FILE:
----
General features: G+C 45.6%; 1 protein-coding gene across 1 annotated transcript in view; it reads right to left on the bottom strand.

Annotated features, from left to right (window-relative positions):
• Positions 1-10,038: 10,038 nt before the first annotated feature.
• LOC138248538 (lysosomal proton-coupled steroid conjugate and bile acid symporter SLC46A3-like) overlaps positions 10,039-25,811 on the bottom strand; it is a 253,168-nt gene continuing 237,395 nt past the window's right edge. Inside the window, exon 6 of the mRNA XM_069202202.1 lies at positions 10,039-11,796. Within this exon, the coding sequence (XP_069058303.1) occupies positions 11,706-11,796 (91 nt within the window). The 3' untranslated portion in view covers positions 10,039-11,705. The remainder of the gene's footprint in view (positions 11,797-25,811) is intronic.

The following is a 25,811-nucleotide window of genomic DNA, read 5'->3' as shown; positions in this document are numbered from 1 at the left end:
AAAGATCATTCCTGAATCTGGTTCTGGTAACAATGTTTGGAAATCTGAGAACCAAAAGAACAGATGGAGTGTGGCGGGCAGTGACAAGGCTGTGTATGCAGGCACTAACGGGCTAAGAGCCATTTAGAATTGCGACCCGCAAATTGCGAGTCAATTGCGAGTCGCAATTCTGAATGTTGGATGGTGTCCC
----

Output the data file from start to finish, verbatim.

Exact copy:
General features: G+C 45.6%; 1 protein-coding gene across 1 annotated transcript in view; it reads right to left on the bottom strand.

Annotated features, from left to right (window-relative positions):
• Positions 1-10,038: 10,038 nt before the first annotated feature.
• LOC138248538 (lysosomal proton-coupled steroid conjugate and bile acid symporter SLC46A3-like) overlaps positions 10,039-25,811 on the bottom strand; it is a 253,168-nt gene continuing 237,395 nt past the window's right edge. Inside the window, exon 6 of the mRNA XM_069202202.1 lies at positions 10,039-11,796. Within this exon, the coding sequence (XP_069058303.1) occupies positions 11,706-11,796 (91 nt within the window). The 3' untranslated portion in view covers positions 10,039-11,705. The remainder of the gene's footprint in view (positions 11,797-25,811) is intronic.

The following is a 25,811-nucleotide window of genomic DNA, read 5'->3' as shown; positions in this document are numbered from 1 at the left end:
AAAGATCATTCCTGAATCTGGTTCTGGTAACAATGTTTGGAAATCTGAGAACCAAAAGAACAGATGGAGTGTGGCGGGCAGTGACAAGGCTGTGTATGCAGGCACTAACGGGCTAAGAGCCATTTAGAATTGCGACCCGCAAATTGCGAGTCAATTGCGAGTCGCAATTCTGAATGTTGGATGGTGTCCC